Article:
The solution to all three problems that we'll be looking at is creating your own little space in the web.config file where you rule supreme. While the built-in configuration capabilities in .NET might be somewhat limited, like most other things, it definitely allows us to easily expand and do our own stuff. It's possible to use ASP.NET's own configuration parsers on our little section, but that would only solve the first issue (i.e., we'd still be stuck with strings and wouldn't be able to have collections). As a starting point, that's exactly what we'll do. But first, let's go over the basics of configuration sections.

Just like you can add an AppSetting element to the web.config, so too can you add a configSections element. The configSection lets you define the name of your own configuration section and what handler will be used to parse it. In this part, we'll use the same handler as the AppSetting, so all we'll gain is isolating our values. First off, we define the new section:

 1:  <configuration>
 2:     <configSections>
 3:        <sectionGroup name="CompanyCo">
 4:           <section name="Portal"
               PublicKeyToken=b77a5c561934e089,Custom=null" />
 5:        </sectionGroup>
 6:     </configSections>
 7:     <system.web>
 8:        ....
 9:     </system.web>
10:     <CompanyCo>
11:        <Portal>
12:           <add key="recursiveCopy" value="true" />
13:           <add key="maxDepth" value="5" />
14:           <add key="sourceServer" value="" />
15:           <add key="sourceServerName" value="BlueBelle" />
16:           <add key="server1" value="" />
17:           <add key="serverName1" value="CottonCandy" />
18:           <add key="server2" value="" />
19:           <add key="serverName2" value="Butterscotch" />
20:        </Portal>
21:     </CompanyCo>
22:  </configuration>

All custom sections are defined with the <configSections> element [line: 2]. Within this section, you can have 0 or more <sectionGroup> elements, which can also be nested and 0 or more <section> elements. The purpose of sectionGroups is to allow you to organize even more. As you can see, for our custom section, we tell it to use the NameValueSectionHandler [line: 4] to handle our section - this is the same as the default appSetting handler.

Our custom section is defined from [line: 10-21], where we use the same <add key="xxx" value="yyy" /> syntax. Notice the relationship between our custom section's elements <CompanyCo> and <Portal> and the names we specified when defining our sectionGroup [line: 3] and section [line: 4]. Again, we can nest as many (or 0) sectionGroups for further organization.

Using the values in our custom section is a little different than simply calling AppConfig:

1:  NameValueCollection settings = (NameValueCollection)
2:  int maxDepth = Convert.ToInt32(settings["maxDepth"]);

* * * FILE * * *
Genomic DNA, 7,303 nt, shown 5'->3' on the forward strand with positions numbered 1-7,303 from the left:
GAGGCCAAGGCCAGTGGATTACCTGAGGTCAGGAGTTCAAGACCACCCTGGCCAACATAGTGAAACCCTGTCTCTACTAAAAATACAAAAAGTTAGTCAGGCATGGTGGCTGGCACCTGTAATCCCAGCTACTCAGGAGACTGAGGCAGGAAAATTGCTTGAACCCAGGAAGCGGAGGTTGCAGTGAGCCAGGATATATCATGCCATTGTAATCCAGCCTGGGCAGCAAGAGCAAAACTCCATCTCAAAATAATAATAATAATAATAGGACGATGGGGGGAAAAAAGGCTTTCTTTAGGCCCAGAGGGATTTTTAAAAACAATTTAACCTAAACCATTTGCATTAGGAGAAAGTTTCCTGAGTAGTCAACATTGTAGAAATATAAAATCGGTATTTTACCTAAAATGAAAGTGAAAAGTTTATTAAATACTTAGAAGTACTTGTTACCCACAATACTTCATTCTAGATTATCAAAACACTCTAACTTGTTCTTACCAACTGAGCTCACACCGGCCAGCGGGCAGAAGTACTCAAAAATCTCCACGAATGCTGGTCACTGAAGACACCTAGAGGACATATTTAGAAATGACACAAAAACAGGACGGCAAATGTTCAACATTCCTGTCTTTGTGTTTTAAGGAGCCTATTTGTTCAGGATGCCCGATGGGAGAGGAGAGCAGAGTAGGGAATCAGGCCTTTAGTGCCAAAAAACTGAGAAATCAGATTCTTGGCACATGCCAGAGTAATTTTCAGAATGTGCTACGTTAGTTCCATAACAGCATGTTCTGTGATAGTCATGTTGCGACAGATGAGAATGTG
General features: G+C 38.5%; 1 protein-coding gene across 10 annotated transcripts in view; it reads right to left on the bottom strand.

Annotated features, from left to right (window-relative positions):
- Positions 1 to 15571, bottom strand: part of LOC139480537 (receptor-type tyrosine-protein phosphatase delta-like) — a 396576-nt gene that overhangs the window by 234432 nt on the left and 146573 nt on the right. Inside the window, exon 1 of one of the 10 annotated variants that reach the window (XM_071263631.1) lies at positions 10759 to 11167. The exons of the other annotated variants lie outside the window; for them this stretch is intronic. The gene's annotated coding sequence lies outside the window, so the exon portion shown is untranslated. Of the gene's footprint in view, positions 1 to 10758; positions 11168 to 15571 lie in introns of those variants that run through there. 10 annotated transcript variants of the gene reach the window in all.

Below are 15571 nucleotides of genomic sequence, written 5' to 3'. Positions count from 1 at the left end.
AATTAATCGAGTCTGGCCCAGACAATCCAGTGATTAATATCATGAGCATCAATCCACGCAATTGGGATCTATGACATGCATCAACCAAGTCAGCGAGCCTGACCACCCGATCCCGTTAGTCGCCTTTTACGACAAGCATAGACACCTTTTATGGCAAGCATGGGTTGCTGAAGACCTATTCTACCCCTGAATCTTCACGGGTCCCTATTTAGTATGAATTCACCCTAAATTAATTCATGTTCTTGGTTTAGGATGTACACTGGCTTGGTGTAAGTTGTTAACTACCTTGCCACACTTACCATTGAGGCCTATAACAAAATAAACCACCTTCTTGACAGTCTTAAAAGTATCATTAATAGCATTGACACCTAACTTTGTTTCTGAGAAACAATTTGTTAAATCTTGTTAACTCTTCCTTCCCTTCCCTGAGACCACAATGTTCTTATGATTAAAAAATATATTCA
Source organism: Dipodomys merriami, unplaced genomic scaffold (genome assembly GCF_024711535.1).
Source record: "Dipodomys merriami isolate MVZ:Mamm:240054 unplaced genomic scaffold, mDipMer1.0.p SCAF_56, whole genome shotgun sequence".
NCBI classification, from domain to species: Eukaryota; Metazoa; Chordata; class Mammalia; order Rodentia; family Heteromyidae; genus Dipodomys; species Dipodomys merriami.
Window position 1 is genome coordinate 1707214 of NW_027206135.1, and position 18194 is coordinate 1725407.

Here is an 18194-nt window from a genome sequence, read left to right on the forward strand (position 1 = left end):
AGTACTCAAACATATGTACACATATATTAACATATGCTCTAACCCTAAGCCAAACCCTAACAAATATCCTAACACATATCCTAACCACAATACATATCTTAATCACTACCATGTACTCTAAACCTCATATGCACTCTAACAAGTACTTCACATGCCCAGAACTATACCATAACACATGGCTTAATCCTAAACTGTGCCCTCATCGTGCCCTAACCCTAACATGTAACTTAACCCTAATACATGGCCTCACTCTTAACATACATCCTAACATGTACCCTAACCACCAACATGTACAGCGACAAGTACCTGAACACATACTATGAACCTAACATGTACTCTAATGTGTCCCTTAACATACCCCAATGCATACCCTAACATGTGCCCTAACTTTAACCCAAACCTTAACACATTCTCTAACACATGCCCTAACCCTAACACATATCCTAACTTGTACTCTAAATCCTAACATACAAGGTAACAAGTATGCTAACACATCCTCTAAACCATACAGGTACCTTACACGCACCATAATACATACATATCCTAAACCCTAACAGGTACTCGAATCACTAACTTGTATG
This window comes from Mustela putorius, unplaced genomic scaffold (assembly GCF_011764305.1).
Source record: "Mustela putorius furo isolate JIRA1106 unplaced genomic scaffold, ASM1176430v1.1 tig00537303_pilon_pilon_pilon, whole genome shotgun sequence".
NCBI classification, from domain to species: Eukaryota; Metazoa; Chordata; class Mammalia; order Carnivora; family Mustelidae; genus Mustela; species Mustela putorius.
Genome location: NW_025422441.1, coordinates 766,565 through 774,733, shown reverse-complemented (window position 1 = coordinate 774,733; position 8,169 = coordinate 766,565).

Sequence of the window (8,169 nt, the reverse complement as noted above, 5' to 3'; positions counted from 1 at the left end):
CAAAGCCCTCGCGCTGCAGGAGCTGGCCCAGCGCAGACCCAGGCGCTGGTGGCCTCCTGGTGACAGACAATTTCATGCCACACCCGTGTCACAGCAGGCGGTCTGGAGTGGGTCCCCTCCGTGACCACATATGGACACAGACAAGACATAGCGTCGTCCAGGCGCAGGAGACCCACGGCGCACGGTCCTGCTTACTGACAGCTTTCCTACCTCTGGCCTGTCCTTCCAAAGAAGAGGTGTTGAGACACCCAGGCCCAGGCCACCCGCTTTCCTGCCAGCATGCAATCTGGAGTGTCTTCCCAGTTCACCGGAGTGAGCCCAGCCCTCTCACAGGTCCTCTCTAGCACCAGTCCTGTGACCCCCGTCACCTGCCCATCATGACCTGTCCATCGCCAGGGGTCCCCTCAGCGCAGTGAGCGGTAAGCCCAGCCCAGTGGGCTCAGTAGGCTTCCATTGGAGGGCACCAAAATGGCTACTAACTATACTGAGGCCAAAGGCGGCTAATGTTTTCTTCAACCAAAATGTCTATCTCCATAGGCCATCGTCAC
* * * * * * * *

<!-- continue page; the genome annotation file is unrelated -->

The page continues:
First, we get a NameValueCollection (similar to a hashtable, but only supports strings) by calling the GetConfig and passing it the path of our section [line: 1]. Next, we access the values by key name [line: 2].

All we've managed to do here is isolate our configuration values into their own little section. It's a great start, and key to understanding how sections work. In the next section, we'll really get things rolling.

Creating Your Own Configuration Section and Handler

Configuration Handler

What we are really after is creating our own configuration handler. This will allow us to cleanly abstract away the parsing logic, in addition to supporting richer objects. The .NET Framework provides a very handy interface, System.Configuration.IConfigurationSectionHandler, which defines a single method to help us do this. Here's an example:

1:     public class SampleConfigurationHandler : IConfigurationSectionHandler {
2:        public object Create(object parent, object context, XmlNode node) {
3:           SampleConfiguration config = new SampleConfiguration();
4:           config.LoadValues(node);
5:           return config;
6:        }
7:     }

From our point of view, this code doesn't do much. A new SampleConfiguration class is create [line: 3] (we'll look at that shortly). LoadValues is called [line:4 ] which is where the real work will get done, and the configuration is returned [line: 5].

Although the above code is pretty basic, it's actually the key to hooking up out custom handler. With this code, we can go back into our web.config and instead of telling .NET to let the NameValueSectionHandler handle our section, we can tell it to use our SampleConfigurationHandler:

1:     <configSections>
2:        <sectionGroup name="CompanyCo">
3:           <section name="Portal"
              type="ConfigurationSample.SampleConfigurationHandler,ConfigurationSample" />
4:        </sectionGroup>
5:     </configSections>

In case you aren't familiar how type's work in .NET, their string representation (which is what we are using here), is in the format of {FullNamespace}.{ClassName},{AssemblyName}. Don't add the .DLL to the {AssemblyName}. You can also add additional information, such as the Version, Culture and Public Key. You can read up more on AssemblyNames here. Next, we can create a much nicer section in our web.config:

 1:   <CompanyCo>
 2:     <Portal recursiveCopy="true" maxDepth="5">
 3:        <servers>
 4:           <clear />
 5:           <add name="BlueBell" address="" isSource="true" />
 6:           <add name="CottonCandy" address="" isSource="false" />
 7:           <add name="Butterscoth" address="" isSource="false" />
 8:           <add name="Snuzzle" address="" isSource="false" />
 9:           <add name="Minty" address="" isSource="false" />
10:        </servers>
11:     </Portal>
12:   </CompanyCo>